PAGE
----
Nonketotic hyperglycinemia: Pathophysiological studies

Keiya Tada, Shigeo Kure

Research output: Contribution to journalReview articlepeer-review

5 Citations (Scopus)


Recent study on nonketotic hyperglycinemia, an inborn error of glycine metabolism, is reviewed from clinical, metabolic, molecular, and neuropathological points of view. This disorder is caused by an inherited deficiency of the mitochondrial glycine cleavage system (GCS), which causes accumulation of glycine in such body fluids as plasma, cerebrospinal fluid, and urine. There are four disease types: neonatal, infantile, late-onset, and transient types. The genetic backgrounds of the neonatal and infantile types have been largely clarified by a comprehensive mutational screening of genes encoding three components of the GCS, while the molecular pathogenesis of the late-onset and transient types are largely unknown. In the central nervous system of vertebrates, the GCS has been identified in astrocytes and neural stem cells. The GCS in astrocytes is co-localized with N-methyl-D-aspartate receptors, and is thought to maintain the glycine level around the receptors, while the physiological and pathological roles of the GCS in neural stem cells remains to be elucidated.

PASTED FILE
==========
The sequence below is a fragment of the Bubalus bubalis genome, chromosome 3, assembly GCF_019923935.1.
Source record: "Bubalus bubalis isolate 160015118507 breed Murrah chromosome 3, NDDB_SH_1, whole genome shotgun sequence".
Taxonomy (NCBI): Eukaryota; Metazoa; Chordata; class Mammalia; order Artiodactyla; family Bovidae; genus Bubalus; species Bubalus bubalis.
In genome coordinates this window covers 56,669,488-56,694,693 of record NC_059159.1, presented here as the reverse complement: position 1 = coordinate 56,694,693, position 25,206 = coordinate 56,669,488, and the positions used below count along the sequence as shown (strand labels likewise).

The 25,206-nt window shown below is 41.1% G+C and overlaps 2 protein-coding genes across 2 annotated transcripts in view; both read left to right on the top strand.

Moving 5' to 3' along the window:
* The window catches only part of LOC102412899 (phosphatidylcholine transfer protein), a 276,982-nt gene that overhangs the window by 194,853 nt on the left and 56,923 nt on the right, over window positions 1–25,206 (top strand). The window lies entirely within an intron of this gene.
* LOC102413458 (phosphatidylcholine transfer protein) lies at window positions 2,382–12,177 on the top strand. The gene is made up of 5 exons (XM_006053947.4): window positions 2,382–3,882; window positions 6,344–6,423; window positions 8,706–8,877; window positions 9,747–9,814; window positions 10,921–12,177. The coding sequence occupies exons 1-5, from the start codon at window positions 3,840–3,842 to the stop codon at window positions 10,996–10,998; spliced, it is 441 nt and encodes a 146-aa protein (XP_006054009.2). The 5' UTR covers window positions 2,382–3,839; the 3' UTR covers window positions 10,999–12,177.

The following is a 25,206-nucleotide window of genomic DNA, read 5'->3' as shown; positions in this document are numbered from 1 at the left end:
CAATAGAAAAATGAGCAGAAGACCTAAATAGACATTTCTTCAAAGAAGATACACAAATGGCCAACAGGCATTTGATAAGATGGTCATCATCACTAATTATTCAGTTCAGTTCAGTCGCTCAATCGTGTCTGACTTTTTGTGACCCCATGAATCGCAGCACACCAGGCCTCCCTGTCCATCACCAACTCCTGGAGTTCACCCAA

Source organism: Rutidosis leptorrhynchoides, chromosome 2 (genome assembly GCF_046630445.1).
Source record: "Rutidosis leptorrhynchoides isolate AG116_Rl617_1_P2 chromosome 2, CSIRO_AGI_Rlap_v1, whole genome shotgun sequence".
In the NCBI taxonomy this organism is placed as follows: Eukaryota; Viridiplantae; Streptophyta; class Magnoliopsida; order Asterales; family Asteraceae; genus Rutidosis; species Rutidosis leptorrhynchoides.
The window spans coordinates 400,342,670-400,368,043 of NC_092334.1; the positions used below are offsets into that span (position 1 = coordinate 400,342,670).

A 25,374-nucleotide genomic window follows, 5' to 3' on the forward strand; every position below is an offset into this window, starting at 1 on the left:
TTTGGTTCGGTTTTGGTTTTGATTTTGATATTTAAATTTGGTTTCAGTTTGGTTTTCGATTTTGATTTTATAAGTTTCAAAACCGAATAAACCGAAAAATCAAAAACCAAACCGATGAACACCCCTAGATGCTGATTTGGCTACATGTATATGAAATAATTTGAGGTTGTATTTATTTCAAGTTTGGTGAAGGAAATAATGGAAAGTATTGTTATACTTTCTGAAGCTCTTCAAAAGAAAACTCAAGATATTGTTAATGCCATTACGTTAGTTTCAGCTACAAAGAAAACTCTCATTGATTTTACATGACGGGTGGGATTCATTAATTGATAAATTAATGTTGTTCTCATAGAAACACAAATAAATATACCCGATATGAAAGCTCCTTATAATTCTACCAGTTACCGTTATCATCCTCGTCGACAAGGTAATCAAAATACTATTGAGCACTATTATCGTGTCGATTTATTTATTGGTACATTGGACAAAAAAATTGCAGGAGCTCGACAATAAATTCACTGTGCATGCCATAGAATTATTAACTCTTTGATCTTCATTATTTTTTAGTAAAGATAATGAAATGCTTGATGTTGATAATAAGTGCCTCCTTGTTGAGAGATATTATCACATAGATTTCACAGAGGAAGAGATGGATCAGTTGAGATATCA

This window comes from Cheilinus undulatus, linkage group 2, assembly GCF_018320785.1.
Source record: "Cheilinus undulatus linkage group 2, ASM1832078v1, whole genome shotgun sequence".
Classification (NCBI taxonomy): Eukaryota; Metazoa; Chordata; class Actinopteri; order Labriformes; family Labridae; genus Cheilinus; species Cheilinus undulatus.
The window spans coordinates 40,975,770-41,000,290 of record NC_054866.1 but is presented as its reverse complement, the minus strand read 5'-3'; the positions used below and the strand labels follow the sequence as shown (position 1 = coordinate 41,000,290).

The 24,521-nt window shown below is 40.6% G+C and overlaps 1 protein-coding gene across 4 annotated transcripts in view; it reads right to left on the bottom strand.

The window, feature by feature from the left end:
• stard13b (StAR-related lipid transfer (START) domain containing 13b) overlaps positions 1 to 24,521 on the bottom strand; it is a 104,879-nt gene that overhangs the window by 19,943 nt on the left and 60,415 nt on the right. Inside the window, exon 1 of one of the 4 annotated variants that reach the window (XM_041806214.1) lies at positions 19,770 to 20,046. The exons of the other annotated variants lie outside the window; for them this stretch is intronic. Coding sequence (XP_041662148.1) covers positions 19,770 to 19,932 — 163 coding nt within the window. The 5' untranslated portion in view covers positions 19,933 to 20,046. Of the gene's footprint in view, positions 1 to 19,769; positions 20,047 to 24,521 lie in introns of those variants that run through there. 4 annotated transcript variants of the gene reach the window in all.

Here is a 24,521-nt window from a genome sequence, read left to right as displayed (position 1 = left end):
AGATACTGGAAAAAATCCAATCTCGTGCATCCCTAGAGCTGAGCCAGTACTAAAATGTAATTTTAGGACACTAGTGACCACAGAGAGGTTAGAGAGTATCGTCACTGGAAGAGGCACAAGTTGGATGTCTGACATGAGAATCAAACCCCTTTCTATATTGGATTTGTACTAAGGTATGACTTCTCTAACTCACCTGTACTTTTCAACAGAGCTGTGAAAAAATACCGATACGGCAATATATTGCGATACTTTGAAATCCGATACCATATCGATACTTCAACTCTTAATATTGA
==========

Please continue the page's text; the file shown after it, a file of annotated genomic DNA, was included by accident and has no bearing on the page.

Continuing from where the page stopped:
Original languageEnglish
Pages (from-to)411-417
Number of pages7
JournalProceedings of the Japan Academy Series B: Physical and Biological Sciences
Issue number10
Publication statusPublished - 2005 Dec


  • Glycine cleavage system (GCS)
  • Glycine decarboxylase (GLDC)
  • Glycine encephalopathy
  • Mutational analysis
  • Neuropathogenesis
  • Nonketotic hyperglycinemia

ASJC Scopus subject areas

  • Agricultural and Biological Sciences(all)
  • Physics and Astronomy(all)


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